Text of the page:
I don't know what it'll come down to ... but I hope I live long enough to see it.



posted on Mar, 31 2016 @ 08:31 PM
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originally posted by: DBCowboy
320 million in America.

100 million work.

220 million don't, for whatever reason.

So we have 100 million supporting 220 million.

And the 100 million is shrinking and the 220 million is growing.


I felt that this post was underappreciated, I quoted it for all to read again.



posted on Mar, 31 2016 @ 08:38 PM
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originally posted by: jimmyx

originally posted by: DBCowboy
a reply to: xuenchen

Hunger is a great motivator.



for what crime?

In some States, the crime is feeding the poor.

Florida is one.



posted on Mar, 31 2016 @ 08:41 PM
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a reply to: In4ormant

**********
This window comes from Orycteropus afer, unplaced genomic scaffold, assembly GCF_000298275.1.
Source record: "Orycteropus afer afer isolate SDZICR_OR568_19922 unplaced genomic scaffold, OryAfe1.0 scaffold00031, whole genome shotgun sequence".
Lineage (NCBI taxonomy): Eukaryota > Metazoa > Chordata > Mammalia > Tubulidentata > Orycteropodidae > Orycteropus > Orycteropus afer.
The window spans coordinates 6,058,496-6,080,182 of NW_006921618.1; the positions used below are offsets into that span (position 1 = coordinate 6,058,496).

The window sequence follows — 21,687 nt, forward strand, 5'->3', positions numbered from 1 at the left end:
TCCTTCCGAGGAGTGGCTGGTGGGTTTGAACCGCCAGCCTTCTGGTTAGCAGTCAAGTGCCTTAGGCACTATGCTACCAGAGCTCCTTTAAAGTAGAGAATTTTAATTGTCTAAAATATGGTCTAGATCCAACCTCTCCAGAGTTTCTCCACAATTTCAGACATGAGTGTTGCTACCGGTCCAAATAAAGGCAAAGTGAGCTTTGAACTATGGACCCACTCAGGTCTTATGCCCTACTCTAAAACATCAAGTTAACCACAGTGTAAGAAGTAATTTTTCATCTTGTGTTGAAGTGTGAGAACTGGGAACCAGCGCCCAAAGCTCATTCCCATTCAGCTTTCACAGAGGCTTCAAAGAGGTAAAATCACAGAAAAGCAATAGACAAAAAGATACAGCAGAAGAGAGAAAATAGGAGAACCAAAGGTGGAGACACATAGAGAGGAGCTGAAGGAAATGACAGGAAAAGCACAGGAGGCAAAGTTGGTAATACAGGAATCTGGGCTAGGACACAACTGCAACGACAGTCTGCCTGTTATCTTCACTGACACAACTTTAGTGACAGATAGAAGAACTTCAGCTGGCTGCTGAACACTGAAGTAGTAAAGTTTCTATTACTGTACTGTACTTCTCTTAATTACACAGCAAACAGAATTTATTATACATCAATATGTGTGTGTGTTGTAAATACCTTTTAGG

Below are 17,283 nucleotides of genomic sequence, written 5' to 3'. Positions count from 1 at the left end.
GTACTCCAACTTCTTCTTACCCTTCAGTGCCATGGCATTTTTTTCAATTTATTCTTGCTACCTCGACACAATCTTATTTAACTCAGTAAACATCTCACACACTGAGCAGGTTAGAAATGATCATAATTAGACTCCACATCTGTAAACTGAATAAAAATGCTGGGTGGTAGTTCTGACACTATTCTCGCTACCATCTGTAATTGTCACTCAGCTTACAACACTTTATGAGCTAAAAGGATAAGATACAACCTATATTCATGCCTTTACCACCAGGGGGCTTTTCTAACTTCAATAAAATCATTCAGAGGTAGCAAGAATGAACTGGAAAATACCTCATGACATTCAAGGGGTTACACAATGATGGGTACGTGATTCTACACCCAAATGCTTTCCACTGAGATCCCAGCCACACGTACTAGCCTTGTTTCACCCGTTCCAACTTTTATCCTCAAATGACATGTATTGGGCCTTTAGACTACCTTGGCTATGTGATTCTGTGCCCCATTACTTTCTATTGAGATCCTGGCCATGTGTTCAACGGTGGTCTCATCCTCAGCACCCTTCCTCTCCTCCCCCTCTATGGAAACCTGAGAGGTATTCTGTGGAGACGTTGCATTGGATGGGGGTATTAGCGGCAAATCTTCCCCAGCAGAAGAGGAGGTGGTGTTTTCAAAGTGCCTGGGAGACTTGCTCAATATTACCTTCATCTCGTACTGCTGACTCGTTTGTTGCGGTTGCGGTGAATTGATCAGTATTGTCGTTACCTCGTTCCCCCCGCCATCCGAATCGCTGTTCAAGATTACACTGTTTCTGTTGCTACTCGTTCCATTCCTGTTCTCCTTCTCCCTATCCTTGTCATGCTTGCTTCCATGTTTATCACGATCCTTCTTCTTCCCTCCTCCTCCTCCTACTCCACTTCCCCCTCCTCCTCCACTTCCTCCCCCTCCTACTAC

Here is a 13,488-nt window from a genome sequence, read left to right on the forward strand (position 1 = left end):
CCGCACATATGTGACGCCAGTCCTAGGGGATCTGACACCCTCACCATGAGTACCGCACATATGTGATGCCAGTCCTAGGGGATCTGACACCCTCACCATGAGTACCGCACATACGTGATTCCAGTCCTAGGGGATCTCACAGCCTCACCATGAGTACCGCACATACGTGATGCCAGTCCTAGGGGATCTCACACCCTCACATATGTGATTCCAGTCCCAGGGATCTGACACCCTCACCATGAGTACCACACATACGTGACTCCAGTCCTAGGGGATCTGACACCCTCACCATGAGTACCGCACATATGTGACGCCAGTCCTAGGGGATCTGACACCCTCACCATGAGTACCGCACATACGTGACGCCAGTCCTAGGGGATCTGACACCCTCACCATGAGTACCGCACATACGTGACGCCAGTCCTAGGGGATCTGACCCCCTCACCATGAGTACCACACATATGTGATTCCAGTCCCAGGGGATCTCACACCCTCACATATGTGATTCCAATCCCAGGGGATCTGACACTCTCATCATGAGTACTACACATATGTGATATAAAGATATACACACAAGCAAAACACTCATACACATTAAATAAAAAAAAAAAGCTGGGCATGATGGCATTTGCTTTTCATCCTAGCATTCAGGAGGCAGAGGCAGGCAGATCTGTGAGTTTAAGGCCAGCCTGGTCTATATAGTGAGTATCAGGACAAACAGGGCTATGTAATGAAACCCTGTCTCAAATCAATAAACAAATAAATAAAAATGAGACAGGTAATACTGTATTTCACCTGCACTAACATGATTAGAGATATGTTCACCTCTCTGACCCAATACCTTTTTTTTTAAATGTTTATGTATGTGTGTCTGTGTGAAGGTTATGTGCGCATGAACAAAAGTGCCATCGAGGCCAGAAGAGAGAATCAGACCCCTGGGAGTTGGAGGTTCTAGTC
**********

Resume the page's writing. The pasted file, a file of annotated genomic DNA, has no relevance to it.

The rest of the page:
Because after 3 years the low end job that most workers have suddenly pays a livable wage?

That makes no sense at all, it is meant to make it so people who can't afford to live, can afford to eat.

Does hunger end after 3 years?

I mean think logically here, today a very large percentage of full time workers will never be able to make enough to live off of.

There just aren't enough decent jobs.

Unless that problem is fixed, any time limit is idiotic.



posted on Mar, 31 2016 @ 08:52 PM
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a reply to: Sargeras